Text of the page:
The angel commands the prophet to lift up his eyes to behold another startling vision. What are the leading figures in the vision? An ephah--which is a Jewish measure standing here for commerce. The eyes of all the land (or earth) are upon it. Commercialism is very prominent in Revelation in connection with the full measure of wickedness, the climax of ungodliness. In Revelation 18 merchants are mentioned who have grown rich through the abundance of her delicacies. Then the merchants are seen weeping, for no man buys their merchandise any more. And then a long list follows, including all the articles of modern commerce. Compare this with the awful description of the last times in James 5. Rich men are commanded to weep and howl, for miseries are come upon them. They heaped treasure together for the last days, and it was a heaping together by fraud, dishonesty in keeping back the hire of the laborers. They lived in pleasure (luxuriously) and were wanton. Indeed, here is that burning question of the day, capital and labor, and its final outcome, misery and judgment upon commercialism, riches heaped up, and all in wickedness. In Habakkuk 2:12 the woe of judgment of that coming glory of the Lord is pronounced upon him that buildeth a town with blood and established a city by iniquity! The people are seen laboring for the fire and wearying themselves for vanity. Luxuries increase, riches, etc., are mentioned in the second and third chapters of Isaiah, chapters of judgment. Other passages could be quoted, but these are sufficient for our purpose. They show us that the climax of wickedness as it is in the earth when judgment will come, and Israel's time commences once more, will be connected with commerce, riches and luxuries. The ephah points to this.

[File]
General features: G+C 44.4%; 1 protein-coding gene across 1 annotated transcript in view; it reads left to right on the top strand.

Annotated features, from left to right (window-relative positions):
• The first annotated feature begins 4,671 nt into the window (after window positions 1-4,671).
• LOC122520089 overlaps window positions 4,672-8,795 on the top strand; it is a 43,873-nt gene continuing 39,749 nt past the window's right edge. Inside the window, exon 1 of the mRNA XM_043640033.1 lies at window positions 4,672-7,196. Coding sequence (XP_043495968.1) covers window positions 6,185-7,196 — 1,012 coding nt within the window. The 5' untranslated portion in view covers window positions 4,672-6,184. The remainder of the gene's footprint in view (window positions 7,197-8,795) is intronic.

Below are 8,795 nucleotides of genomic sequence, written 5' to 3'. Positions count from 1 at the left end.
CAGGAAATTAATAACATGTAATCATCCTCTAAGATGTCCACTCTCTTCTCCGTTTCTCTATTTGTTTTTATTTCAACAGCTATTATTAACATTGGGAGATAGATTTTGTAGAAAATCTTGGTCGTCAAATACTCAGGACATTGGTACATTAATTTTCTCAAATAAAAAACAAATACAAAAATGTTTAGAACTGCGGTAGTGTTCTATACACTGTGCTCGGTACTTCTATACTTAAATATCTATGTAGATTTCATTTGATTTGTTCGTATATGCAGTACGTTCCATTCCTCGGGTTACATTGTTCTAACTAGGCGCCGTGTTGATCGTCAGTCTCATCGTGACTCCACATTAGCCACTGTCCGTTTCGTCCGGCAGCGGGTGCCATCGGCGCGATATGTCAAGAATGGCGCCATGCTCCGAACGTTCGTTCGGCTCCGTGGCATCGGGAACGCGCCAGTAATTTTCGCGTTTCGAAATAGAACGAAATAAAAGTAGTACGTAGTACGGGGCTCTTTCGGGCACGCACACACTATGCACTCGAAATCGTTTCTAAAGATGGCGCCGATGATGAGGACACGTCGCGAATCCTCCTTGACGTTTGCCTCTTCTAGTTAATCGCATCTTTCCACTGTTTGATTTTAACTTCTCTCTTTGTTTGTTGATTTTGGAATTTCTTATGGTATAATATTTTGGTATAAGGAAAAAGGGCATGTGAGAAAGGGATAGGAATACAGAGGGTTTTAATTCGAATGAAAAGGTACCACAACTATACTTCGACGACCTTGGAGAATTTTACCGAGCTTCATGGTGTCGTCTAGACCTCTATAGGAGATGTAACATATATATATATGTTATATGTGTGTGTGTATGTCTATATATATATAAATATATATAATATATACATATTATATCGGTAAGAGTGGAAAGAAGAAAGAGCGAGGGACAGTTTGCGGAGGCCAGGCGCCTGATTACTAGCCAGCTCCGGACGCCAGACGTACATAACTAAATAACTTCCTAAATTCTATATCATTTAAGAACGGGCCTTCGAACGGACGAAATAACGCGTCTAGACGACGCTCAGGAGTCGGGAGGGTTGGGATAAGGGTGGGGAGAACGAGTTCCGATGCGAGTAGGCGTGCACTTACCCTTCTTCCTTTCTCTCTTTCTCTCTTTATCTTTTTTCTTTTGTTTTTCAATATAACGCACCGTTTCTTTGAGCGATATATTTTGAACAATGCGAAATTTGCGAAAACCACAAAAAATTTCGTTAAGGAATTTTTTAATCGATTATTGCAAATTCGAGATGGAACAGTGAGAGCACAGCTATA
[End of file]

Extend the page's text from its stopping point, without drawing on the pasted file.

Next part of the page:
In the second place let us notice that in the midst of the ephah there is seen a woman. She is called wickedness. The Hebrew word wickedness is translated by the Septuagint with "anomia". We find that the Holy Spirit uses the same word in 2 Thess. 2:8, and then shall be revealed in the wicked one (anomia) whom the Lord Jesus will slay with the Spirit of His mouth. The woman in the ephah personifies wickedness. She has surrounded herself with the ephah and sits in the midst of it. Have we not here the great whore having a golden cup in her hand full of abominations and filthiness of her fornication? Undoubtedly. This woman is the type of evil and wickedness in its highest form. Let us glance at that wonderful description of that woman in Revelation. She is the great whore sitting upon many waters. She sits upon a scarlet colored beast, full of names of blasphemy, having seven heads and ten horns. The woman is arrayed in purple and scarlet decked with gold, precious stones and pearls. Upon her forehead is seen her name, Mystery, Babylon the Great, the mother of harlots and abominations in the earth. She is drunk with the blood of the saints. The woman in the ephah represents the same great whore, Babylon the Great. This becomes at once clear when we take into consideration that the woman in the ephah is carried swiftly away an a house is built for her in the land of Shinar, and it shall be established, and set there upon her own base. Now the land of Shinar is Babylonia. But while in Revelation 17 the mystical Babylon is seen, in the eighteenth chapter there is another Babylon, the final great political-commercial world system; it is still future, not very far away, for we see that the trend of modern events is towards such a combination. The vision of the ephah and the woman evidently sealed up in it may denote the overthrow and judgment of the final Babylon.